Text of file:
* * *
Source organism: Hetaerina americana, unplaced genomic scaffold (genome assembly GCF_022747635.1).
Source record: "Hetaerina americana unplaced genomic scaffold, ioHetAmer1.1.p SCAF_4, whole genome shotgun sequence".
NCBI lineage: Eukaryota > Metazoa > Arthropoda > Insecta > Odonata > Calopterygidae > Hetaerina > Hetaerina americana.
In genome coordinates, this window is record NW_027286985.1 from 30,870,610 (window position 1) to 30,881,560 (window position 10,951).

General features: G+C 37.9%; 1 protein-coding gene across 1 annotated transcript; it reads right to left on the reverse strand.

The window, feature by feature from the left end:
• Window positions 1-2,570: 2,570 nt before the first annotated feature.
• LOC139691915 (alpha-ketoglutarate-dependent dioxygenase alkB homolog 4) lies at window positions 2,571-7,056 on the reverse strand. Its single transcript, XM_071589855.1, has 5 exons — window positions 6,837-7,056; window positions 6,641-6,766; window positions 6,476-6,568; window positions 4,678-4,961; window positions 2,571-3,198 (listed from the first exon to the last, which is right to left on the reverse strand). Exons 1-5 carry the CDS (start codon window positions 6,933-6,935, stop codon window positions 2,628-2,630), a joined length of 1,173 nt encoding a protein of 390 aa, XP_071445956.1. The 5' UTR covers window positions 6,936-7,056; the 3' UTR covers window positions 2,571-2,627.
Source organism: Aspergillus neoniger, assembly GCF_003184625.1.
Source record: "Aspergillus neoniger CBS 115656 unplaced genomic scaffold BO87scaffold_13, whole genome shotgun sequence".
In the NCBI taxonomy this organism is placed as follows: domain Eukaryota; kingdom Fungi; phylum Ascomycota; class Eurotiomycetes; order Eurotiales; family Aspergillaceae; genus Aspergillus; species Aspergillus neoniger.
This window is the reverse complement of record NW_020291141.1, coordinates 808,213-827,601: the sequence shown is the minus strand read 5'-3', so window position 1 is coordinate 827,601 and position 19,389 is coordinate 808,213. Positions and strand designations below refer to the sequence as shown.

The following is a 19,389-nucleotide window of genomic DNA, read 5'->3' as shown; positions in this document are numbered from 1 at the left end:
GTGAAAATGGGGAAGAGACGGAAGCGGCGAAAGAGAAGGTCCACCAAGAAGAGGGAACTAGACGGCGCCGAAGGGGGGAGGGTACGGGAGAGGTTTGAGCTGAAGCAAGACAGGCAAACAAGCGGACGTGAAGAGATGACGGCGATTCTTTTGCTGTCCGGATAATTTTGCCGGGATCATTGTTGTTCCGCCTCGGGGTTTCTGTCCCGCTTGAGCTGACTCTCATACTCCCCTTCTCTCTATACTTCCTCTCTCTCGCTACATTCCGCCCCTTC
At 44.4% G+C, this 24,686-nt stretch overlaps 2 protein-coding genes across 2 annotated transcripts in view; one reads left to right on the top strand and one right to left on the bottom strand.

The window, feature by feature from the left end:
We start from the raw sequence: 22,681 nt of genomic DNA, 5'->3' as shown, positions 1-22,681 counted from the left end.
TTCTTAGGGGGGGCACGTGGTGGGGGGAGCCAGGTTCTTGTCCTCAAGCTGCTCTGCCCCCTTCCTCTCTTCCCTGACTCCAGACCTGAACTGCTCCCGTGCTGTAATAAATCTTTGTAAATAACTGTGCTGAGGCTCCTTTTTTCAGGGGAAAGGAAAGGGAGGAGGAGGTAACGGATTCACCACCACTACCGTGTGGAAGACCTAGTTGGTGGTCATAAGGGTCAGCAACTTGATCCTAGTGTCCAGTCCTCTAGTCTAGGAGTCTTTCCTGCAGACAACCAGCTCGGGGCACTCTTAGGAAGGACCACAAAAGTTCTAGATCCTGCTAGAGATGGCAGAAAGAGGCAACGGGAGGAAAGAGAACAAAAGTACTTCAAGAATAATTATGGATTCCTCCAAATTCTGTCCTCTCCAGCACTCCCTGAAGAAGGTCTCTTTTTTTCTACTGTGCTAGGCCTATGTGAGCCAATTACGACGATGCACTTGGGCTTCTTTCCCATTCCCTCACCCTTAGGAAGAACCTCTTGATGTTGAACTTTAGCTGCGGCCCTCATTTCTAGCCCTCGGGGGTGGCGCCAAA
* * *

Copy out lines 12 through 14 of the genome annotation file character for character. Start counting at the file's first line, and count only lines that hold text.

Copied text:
This window is the reverse complement of record NW_020291141.1, coordinates 808,213-827,601: the sequence shown is the minus strand read 5'-3', so window position 1 is coordinate 827,601 and position 19,389 is coordinate 808,213. Positions and strand designations below refer to the sequence as shown.

The following is a 19,389-nucleotide window of genomic DNA, read 5'->3' as shown; positions in this document are numbered from 1 at the left end:
GTGAAAATGGGGAAGAGACGGAAGCGGCGAAAGAGAAGGTCCACCAAGAAGAGGGAACTAGACGGCGCCGAAGGGGGGAGGGTACGGGAGAGGTTTGAGCTGAAGCAAGACAGGCAAACAAGCGGACGTGAAGAGATGACGGCGATTCTTTTGCTGTCCGGATAATTTTGCCGGGATCATTGTTGTTCCGCCTCGGGGTTTCTGTCCCGCTTGAGCTGACTCTCATACTCCCCTTCTCTCTATACTTCCTCTCTCTCGCTACATTCCGCCCCTTC